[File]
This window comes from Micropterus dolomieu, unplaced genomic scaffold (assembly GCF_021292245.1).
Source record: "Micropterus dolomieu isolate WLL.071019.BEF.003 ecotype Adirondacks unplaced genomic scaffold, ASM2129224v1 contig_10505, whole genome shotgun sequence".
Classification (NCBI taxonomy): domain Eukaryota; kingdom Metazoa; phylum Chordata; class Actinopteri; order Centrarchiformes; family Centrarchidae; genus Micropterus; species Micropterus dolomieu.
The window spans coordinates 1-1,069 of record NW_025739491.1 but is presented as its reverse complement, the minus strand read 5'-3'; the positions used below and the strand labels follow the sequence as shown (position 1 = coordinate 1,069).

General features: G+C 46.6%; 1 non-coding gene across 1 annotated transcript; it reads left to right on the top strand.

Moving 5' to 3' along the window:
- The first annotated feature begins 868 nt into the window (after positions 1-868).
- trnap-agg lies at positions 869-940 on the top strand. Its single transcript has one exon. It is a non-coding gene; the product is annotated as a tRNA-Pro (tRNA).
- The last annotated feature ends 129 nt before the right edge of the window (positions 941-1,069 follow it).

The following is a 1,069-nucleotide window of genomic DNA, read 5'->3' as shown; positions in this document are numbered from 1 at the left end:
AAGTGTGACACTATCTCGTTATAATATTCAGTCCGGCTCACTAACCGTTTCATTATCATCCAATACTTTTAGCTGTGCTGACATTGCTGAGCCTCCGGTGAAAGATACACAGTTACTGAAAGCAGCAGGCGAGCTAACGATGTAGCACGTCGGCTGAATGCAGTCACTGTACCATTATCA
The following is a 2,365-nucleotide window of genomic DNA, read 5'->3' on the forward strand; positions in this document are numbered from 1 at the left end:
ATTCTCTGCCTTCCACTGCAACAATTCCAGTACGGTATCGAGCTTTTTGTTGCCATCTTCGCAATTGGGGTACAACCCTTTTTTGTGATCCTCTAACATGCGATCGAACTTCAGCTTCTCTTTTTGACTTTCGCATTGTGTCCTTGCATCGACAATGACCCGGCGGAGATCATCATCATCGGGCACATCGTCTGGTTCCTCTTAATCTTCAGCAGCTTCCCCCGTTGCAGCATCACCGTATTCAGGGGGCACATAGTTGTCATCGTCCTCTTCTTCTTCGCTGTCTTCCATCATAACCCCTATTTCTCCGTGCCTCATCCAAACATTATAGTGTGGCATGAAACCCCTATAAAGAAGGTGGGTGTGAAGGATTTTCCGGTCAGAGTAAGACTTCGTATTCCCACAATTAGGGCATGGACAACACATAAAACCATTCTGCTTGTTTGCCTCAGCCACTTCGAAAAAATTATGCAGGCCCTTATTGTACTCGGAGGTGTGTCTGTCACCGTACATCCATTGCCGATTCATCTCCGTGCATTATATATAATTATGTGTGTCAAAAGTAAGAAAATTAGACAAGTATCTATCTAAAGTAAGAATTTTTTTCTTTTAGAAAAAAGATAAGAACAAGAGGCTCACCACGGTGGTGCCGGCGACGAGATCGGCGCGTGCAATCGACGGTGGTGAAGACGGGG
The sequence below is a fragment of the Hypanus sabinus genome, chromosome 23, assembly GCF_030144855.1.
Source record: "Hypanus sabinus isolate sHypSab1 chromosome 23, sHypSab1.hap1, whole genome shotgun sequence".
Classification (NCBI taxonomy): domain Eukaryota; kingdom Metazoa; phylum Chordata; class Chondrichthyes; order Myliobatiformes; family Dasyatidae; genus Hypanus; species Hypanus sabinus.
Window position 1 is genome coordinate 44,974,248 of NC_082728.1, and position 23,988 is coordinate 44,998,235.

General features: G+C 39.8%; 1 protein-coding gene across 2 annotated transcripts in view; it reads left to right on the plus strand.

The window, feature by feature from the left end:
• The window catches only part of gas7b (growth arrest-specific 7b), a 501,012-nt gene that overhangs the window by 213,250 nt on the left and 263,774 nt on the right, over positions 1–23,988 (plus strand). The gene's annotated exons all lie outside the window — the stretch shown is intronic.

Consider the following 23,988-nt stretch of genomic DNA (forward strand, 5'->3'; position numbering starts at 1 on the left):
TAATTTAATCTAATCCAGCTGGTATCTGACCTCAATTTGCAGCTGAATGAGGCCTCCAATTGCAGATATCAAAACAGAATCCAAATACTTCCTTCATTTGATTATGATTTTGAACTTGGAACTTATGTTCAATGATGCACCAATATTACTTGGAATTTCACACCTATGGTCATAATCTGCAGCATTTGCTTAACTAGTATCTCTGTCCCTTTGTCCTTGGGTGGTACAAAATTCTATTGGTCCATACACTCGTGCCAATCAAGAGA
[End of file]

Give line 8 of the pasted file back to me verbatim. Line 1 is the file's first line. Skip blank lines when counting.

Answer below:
- trnap-agg lies at positions 869-940 on the top strand. Its single transcript has one exon. It is a non-coding gene; the product is annotated as a tRNA-Pro (tRNA).